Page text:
A certain king had a beautiful garden, and in the garden stood a tree which bore golden apples. These apples were always counted, and about the time when they began to grow ripe it was found that every night one of them was gone. The king became very angry at this, and ordered the gardener to keep watch all night under the tree. The gardener set his eldest son to watch; but about twelve o'clock he fell asleep, and in the morning another of the apples was missing. Then the second son was ordered to watch; and at midnight he too fell asleep, and in the morning another apple was gone. Then the third son offered to keep watch; but the gardener at first would not let him, for fear some harm should come to him: however, at last he consented, and the young man laid himself under the tree to watch. As the clock struck twelve he heard a rustling noise in the air, and a bird came flying that was of pure gold; and as it was snapping at one of the apples with its beak, the gardener's son jumped up and shot an arrow at it. But the arrow did the bird no harm; only it dropped a golden feather from its tail, and then flew away. The golden feather was brought to the king in the morning, and all the council was called together. Everyone agreed that it was worth more than all the wealth of the kingdom: but the king said, 'One feather is of no use to me, I must have the whole bird.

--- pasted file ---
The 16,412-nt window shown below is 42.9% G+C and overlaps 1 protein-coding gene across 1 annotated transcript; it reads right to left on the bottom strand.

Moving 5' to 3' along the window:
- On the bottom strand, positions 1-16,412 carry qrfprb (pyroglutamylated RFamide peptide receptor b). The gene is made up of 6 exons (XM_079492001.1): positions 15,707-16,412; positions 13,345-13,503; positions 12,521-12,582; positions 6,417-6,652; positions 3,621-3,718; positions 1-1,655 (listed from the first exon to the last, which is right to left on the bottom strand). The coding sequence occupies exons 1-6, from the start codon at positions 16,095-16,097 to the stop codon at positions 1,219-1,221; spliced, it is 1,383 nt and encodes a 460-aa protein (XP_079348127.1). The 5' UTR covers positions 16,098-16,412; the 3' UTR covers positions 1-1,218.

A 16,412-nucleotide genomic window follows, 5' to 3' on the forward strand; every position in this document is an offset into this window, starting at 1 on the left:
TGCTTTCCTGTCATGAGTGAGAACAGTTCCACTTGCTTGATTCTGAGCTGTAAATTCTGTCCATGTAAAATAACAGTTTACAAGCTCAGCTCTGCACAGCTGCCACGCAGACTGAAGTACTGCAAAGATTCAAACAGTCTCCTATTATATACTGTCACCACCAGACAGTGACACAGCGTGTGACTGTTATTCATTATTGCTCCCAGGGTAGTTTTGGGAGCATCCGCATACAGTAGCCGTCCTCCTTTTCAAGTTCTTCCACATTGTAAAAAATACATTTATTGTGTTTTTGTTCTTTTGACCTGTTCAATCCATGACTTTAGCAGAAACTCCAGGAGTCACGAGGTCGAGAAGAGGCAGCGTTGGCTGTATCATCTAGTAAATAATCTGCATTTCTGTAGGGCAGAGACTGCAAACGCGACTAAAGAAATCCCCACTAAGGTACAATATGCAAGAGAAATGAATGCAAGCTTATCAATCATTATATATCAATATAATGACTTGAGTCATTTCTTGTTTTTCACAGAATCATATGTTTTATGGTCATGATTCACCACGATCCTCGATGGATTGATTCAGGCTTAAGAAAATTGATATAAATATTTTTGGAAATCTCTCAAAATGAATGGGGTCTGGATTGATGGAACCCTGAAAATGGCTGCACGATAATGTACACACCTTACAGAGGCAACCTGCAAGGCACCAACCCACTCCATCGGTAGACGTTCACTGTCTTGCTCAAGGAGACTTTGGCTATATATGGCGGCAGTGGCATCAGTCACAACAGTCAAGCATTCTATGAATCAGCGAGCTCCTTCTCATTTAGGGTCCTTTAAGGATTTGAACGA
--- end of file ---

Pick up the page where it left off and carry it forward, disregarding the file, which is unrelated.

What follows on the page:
”
”
Jacob Grimm (The Complete Brothers Grimm Fairy Tales)
“
In the wild a plant and its pests are continually coevolving, in a dance of resistance and conquest that can have no ultimate victor. But coevolution ceases in an orchard of grafted trees, since they are genetically identical from generation to generation. The problem very simply is that the apple trees no longer reproduce sexually, as they do when they’re grown from seed, and sex is nature’s way of creating fresh genetic combinations. At the same time the viruses, bacteria, fungi, and insects keep very much at it, reproducing sexually and continuing to evolve until eventually they hit on the precise genetic combination that allows them to overcome whatever resistance the apples may have once possessed. Suddenly total victory is in the pests’ sight—unless, that is, people come to the tree’s rescue, wielding the tools of modern chemistry.
”
”
Michael Pollan (The Botany of Desire: A Plant's-Eye View of the World)
“
Sometimes you have to walk out on a limb, knowing you could fall thirty feet to the hard ground, just to see if that apple on the edge is worth the risk like you think it is.” “And what if it’s not?” “Then you get up, dust yourself off, and keep walking til you find the next tree.